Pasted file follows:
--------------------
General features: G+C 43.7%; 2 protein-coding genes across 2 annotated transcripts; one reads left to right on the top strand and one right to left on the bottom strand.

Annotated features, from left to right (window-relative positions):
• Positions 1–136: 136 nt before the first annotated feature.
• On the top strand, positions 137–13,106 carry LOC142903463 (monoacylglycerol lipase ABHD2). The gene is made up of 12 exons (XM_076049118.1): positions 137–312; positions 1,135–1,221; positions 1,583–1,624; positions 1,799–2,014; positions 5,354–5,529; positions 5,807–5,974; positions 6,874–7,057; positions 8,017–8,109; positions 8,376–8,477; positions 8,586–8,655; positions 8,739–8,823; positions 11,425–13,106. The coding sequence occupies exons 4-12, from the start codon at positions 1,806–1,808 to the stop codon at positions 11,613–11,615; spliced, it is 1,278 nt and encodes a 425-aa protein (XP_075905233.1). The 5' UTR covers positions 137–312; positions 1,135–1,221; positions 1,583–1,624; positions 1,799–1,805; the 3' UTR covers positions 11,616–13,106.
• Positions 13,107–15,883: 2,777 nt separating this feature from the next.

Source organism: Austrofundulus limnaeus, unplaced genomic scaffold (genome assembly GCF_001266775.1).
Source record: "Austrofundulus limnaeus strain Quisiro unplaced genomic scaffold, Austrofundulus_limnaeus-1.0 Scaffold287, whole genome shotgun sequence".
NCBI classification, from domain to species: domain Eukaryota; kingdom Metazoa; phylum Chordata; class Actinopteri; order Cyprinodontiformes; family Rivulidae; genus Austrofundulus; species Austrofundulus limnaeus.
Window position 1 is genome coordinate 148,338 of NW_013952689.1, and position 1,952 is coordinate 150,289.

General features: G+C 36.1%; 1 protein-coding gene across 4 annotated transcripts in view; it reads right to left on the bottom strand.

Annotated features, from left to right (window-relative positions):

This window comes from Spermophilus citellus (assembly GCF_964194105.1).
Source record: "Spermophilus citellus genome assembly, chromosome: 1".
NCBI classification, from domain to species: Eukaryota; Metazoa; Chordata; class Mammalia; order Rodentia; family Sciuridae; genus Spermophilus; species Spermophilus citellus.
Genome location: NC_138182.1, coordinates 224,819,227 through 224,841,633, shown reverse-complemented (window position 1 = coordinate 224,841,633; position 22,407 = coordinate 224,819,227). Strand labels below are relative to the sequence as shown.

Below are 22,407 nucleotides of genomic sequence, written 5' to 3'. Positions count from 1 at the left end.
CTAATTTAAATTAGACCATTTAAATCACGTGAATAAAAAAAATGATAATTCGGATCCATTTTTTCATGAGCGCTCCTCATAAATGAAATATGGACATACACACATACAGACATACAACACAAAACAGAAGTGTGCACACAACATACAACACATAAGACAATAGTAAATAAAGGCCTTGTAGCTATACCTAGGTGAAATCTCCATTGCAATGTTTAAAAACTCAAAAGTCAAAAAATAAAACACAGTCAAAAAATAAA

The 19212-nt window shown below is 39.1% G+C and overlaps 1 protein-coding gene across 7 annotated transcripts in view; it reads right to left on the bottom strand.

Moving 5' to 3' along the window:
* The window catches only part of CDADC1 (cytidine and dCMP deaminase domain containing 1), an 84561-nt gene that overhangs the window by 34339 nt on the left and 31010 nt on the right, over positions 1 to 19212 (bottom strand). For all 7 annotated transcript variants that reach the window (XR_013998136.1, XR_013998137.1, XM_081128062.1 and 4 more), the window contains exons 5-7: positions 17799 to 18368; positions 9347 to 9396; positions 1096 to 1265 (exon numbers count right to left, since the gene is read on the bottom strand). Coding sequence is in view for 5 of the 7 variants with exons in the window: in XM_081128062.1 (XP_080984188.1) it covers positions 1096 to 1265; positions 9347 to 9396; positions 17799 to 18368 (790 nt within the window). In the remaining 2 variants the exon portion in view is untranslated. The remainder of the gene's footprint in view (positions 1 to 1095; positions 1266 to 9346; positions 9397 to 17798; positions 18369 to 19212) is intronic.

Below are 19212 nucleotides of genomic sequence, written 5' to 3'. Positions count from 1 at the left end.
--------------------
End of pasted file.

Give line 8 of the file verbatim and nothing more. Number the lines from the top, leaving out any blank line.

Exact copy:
NCBI classification, from domain to species: domain Eukaryota; kingdom Metazoa; phylum Chordata; class Actinopteri; order Cyprinodontiformes; family Rivulidae; genus Austrofundulus; species Austrofundulus limnaeus.